Thursday, July 26, 2007

A broken peer-review process

More insidious, in my view, is the gradual morphing of the referees from evaluators to anonymous co-authors. Referees request increasingly extensive revisions. Usually these represent improvements, but the process takes a lot of time and effort, and the end result is often worse owing to its committee-design. Authors, knowing referees will make them rewrite the paper, are sometimes sloppy with the submission. This feedback loop - submitting a sloppy paper since referees will require rewriting combined with a need to fix all the sloppiness - has led to our current misery. Moreover, the expectation that referees will rewrite papers, combined with sloppy submissions, makes refereeing extraordinarily unpleasant. We - the efficiency-obsessed academic discipline - have the least efficient publication process...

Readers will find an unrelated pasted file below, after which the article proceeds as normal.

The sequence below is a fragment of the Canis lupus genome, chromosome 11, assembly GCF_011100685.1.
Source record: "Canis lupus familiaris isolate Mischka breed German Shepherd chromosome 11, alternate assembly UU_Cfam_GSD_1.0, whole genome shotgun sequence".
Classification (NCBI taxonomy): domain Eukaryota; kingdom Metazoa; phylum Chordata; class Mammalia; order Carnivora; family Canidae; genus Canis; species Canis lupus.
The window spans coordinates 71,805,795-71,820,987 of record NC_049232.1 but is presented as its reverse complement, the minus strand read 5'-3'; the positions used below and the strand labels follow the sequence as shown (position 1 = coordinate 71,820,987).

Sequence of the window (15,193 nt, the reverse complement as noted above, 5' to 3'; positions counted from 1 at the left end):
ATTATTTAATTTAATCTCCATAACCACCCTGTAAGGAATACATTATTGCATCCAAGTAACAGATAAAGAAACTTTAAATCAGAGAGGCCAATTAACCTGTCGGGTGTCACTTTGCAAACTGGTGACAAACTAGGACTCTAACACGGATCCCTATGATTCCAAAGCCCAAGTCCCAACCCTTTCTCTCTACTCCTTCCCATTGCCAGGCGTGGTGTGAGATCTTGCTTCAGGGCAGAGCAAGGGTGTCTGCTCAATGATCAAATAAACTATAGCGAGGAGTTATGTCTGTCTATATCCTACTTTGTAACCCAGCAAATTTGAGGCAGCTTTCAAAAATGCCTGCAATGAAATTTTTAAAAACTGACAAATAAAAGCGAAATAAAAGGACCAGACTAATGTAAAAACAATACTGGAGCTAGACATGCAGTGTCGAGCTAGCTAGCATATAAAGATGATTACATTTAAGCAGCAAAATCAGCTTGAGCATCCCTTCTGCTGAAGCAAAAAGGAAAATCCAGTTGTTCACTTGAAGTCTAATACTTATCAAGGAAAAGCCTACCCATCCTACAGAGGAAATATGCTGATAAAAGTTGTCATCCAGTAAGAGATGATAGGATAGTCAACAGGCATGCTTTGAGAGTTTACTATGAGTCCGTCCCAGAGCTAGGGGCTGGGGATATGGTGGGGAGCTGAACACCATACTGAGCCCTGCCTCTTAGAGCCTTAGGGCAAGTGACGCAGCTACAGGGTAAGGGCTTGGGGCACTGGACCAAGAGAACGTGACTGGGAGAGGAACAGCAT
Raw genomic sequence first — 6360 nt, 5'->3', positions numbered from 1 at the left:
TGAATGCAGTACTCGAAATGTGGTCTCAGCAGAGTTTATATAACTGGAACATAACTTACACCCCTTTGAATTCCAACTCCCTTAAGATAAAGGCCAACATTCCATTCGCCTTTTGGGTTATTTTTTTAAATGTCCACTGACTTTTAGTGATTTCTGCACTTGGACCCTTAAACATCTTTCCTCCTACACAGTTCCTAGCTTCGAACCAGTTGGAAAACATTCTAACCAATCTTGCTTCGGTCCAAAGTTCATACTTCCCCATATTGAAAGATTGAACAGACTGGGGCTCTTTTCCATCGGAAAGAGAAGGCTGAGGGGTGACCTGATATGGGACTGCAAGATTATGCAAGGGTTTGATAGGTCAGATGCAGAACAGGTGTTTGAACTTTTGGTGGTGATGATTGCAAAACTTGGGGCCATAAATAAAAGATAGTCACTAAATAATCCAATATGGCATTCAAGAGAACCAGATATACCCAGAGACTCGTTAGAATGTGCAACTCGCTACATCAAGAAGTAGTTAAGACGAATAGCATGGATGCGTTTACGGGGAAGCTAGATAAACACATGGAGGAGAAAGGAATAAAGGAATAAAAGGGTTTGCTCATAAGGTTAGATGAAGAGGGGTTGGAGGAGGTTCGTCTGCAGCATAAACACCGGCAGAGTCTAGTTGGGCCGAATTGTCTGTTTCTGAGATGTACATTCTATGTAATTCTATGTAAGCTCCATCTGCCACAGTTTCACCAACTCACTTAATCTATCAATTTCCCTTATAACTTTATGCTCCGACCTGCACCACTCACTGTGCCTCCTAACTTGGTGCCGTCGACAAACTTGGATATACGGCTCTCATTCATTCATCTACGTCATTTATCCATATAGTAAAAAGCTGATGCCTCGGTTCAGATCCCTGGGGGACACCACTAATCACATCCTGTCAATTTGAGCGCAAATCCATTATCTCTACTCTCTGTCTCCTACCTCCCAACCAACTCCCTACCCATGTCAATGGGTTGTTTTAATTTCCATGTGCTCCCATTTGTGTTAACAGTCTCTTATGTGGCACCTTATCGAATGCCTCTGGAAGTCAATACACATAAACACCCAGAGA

Consequently, Economic Inquiry is starting an experiment. In this experiment, an author can submit under a 'no revisions' policy. This policy means exactly what it says: if you submit under no revisions, I (or the co-editor) will either accept or reject. What will not happen is a request for a revision.
--R. Preston McAfee, editor of Economic Inquiry, on an attempt at reform a broken system

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